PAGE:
United States v. Galvin Henderson


PER CURIAM OPINION FILED - THE COURT: Roger L. Wollman, Morris S. Arnold and Jane Kelly (UNPUBLISHED), CONCUR BY: Jane Kelly [4462174] [16-1495]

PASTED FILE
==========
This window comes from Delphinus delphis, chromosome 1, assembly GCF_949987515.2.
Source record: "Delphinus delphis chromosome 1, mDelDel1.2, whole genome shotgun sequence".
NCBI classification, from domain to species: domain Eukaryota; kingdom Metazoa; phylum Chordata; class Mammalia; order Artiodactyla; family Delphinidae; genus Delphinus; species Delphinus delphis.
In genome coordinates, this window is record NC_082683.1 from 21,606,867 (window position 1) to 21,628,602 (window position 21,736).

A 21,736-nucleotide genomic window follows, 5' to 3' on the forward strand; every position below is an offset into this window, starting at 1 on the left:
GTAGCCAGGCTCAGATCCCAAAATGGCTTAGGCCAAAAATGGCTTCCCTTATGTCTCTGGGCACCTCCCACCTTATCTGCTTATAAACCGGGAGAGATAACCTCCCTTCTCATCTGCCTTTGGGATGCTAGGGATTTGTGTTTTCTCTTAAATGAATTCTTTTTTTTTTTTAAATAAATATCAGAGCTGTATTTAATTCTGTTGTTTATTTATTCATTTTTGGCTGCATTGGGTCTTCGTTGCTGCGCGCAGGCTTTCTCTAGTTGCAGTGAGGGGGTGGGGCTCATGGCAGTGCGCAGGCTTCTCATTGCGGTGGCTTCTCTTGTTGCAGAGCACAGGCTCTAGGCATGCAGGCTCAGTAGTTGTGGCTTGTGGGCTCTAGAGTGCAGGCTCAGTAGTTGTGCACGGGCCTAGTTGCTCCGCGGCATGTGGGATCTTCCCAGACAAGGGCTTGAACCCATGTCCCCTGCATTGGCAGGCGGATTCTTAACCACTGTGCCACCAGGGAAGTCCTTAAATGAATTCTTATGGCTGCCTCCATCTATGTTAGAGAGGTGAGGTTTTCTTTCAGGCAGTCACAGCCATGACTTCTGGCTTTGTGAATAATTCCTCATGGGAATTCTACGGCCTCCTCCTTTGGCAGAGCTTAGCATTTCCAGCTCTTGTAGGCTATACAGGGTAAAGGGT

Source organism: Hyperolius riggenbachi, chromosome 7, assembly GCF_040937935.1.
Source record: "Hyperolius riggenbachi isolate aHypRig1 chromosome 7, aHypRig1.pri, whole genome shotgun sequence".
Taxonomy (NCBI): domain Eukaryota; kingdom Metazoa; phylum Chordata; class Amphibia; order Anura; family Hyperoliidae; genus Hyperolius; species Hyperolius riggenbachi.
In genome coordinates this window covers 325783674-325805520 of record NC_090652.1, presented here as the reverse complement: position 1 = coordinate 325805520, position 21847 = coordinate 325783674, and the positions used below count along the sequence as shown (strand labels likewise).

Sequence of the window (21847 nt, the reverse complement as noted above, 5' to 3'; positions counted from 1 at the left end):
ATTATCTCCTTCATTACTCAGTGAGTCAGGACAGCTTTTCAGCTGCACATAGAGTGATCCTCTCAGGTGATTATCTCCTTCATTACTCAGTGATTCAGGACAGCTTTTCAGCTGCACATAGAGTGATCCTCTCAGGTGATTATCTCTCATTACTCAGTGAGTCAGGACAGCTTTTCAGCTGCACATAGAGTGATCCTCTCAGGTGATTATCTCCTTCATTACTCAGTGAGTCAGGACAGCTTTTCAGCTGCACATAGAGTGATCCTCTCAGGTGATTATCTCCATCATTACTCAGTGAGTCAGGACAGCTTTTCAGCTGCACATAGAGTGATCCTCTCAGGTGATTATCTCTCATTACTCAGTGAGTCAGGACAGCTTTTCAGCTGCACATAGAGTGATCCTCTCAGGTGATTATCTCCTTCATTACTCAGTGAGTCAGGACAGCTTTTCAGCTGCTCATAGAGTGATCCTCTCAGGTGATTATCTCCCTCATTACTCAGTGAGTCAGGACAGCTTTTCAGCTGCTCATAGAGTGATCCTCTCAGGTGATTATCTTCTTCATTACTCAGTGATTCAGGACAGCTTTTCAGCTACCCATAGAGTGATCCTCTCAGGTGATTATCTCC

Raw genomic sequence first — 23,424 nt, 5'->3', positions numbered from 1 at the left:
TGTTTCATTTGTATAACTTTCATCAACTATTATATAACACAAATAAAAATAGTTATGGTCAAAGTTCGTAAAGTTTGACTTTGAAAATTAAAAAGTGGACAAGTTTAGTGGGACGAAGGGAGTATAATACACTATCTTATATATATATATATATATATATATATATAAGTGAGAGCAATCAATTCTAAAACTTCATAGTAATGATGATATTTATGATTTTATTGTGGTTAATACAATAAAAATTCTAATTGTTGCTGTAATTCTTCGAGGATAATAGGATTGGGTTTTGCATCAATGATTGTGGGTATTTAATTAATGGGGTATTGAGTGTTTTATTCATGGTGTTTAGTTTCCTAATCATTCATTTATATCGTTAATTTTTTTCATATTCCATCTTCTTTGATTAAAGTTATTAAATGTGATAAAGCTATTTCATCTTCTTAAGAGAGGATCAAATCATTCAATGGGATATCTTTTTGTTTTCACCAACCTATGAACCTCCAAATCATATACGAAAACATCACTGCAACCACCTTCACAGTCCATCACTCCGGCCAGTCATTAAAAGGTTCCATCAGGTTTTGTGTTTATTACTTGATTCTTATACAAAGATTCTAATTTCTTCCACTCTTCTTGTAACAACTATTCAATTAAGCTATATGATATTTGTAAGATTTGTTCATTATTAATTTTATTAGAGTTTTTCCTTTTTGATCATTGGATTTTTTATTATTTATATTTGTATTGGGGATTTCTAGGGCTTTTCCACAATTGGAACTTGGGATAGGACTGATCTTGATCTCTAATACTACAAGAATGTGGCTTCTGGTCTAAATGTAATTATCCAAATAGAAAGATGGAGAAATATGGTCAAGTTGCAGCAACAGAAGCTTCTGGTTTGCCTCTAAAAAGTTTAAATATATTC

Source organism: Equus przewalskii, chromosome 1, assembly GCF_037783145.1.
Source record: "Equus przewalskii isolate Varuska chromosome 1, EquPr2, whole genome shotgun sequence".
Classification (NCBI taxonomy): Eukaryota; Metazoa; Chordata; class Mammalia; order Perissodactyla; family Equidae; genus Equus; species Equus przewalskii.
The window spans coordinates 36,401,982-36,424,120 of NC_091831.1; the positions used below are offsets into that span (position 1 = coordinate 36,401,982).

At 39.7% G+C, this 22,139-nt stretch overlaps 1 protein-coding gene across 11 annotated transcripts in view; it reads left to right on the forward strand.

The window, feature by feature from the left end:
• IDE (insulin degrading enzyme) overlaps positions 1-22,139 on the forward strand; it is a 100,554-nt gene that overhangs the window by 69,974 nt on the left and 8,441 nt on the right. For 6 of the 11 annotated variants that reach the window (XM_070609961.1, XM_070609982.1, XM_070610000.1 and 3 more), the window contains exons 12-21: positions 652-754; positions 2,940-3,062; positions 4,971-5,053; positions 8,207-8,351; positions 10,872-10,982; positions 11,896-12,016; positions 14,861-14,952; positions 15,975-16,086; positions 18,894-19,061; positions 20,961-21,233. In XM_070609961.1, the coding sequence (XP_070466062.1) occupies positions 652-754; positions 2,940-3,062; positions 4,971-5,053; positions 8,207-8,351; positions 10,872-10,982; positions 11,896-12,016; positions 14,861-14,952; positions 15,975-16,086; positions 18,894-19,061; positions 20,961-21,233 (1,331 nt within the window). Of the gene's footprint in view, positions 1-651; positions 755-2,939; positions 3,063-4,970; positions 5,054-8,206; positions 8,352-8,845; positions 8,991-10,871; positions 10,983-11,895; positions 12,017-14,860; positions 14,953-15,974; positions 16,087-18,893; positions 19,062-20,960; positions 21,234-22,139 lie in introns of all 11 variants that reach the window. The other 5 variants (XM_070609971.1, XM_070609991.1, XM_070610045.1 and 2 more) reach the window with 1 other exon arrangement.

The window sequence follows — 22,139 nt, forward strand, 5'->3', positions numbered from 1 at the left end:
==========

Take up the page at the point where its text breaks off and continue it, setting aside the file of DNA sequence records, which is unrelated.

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United States Court of Appeals For the Eighth Circuit ___________________________ No. 16-1495 ___________________________ United States of America lllllllllllllllllllll Plaintiff - Appellee v. Galvin Henderson, also known as Cheeseburger, also known as Cheese lllllllllllllllllllll Defendant - Appellant ____________ Appeal from United States District Court for the Eastern District of Arkansas - Little Rock ____________ Submitted: September 19, 2016 Filed: October 25, 2016 [Unpublished] ____________ Before WOLLMAN, ARNOLD, and KELLY, Circuit Judges. ____________ PER CURIAM. Galvin Henderson appeals from the sentence of twelve months' imprisonment Appellate Case: 16-1495 Page: 1 Date Filed: 10/25/2016 Entry ID: 4462174 that the district court1 imposed after finding him guilty of numerous violations of his supervised release conditions. Henderson maintains that the district court gave inadequate consideration to the factors set out in 18 U.S.C. § 3553(a) and that it abused its discretion in arriving at the ultimate sentence. Because Henderson did not object at his revocation hearing that the district court had paid insufficient attention to 28 U.S.C. § 3553(a) in sentencing him, we review his first contention for plain error. United States v. Perkins, 526 F.3d 1107, 1111 (8th Cir. 2008). In fixing its sentence, the district court specifically noted that it had considered "the factors listed in 18 U.S.C. 3553(a)" as the law requires. We have observed in these kinds of cases that we presume that district judges know the law and understand their duty to consider all of the § 3553(a) factors, United States v. Battiest, 553 F.3d 1132, 1136 (8th Cir. 2009), and here we do not even have to resort to the presumption because the district court said directly that it had complied with its legal obligations. The sentence, moreover, was within the applicable guidelines range of seven to thirteen months' imprisonment, and in such circumstances little explanation of the reasons for the sentence is required because it is likely that the district court rested its decision on the Sentencing Commission's own reasoning that the guidelines sentence was proper. Rita v. United States, 551 U.S. 338, 356–57 (2007). There is no error here, much less plain error. Henderson's assertion that the district court's sentence was unreasonable because it abused its discretion in fixing it is equally unavailing. It is true that the district court recommended that Henderson participate in nonresidential substance abuse and mental health treatment during his incarceration, and, as Henderson notes, the Supreme Court has held that a sentencing court may not impose or lengthen a sentence to promote a defendant's rehabilitation. Tapia v. United States, 564 U.S. 1 The Honorable James M. Moody Jr., United States District Judge for the Eastern District of Arkansas. -2- Appellate Case: 16-1495 Page: 2 Date Filed: 10/25/2016 Entry ID: 4462174 319, 321 (2011). But nothing in the present record supports an inference that the district court did that here: It simply recommended treatment while Henderson was serving the term of imprisonment it imposed. The Tapia court explicitly permitted a sentencing court to "urge the BOP to place an offender in a prison treatment program," which is all that happened in the present case. There was no abuse of discretion. Affirmed. KELLY, Circuit Judge, concurring. “A district court need not mechanically list every § 3553(a) consideration when sentencing a defendant upon revocation of supervised release.” United States v. White Face, 383 F.3d 733, 740 (8th Cir. 2004) (citation omitted). But, “evidence that the court has considered the relevant matters and that some reason be stated for its decision” is required. Id.; see also Gall v. United States, 552 U.S. 38, 51 (2007) (procedural error includes “failing to consider the § 3553(a) factors” and “failing to adequately explain the chosen sentence”). In this case, the district court provided the following explanation for its sentencing decision: “After consideration of the factors listed in 18 U.S.C. 3553(a), it’s the order of the Court that Mr. Henderson shall be committed to the custody of the Bureau of Prisons for 12 months with no supervised release to follow.” Of course, “[t]he appropriateness of brevity or length, conciseness or detail, when to write, what to say, depends upon circumstances.” Rita v. United States, 551 U.S. 338, 356 (2007). Here, Henderson admitted the violations, neither party presented evidence, and the hearing lasted approximately ten minutes. Yet, while the parties agreed on the applicable advisory sentencing guideline range, they requested different outcomes: Henderson asked for a modification of his term of supervised release to include a stay at a halfway house, and the government asked for a within-guideline-range sentence with no supervision to follow. -3- Appellate Case: 16-1495 Page: 3 Date Filed: 10/25/2016 Entry ID: 4462174 “We presume that ‘district judges know the law and understand their obligation to consider all of the § 3553(a) factors,’” United States v. Battiest, 553 F.3d 1132, 1136 (8th Cir. 2009) (quoting United States v. Gray, 533 F.3d 942, 943 (8th Cir. 2008)), and we do so with good reason. However, there must be sufficient evidence of that consideration on the record for appellate review. See, e.g., Rita, 551 U.S. at 344–46 (court actively questioned defendant about the reasons for his request for downward departure before imposing sentence); United States v. Johnson, 827 F.3d 740, 745 (8th Cir. 2016) (court reviewed past sentences and commented on their effectiveness prior to sentencing); United States v. Thunder, 553 F.3d 605, 608 (8th Cir. 2009) (sufficient discussion when court mentioned general § 3553(a) requirement and recited some of defendant’s history and circumstances of his offense); United States v. Perkins, 526 F.3d 1107, 1110–11 (8th Cir. 2008) (explanation that “record speaks for itself” sufficient when district court imposed both defendant’s original sentence and his revocation sentence). Because I believe the explanation provided in this case was insufficient, I would find that the district court made a procedural error in imposing Henderson’s sentence. Neither party asked the district court for a more detailed assessment of the statutory factors or a more thorough explanation for the sentence imposed, so we review the district court’s sentence for plain error. Applying plain error review, Henderson has failed to demonstrate that this error affected his substantial rights. See United States v. Franklin, 397 F.3d 604, 607 (8th Cir. 2005). Because Henderson has made no such showing, I concur in the court’s judgment. ______________________________ -4- Appellate Case: 16-1495 Page: 4 Date Filed: 10/25/2016 Entry ID: 4462174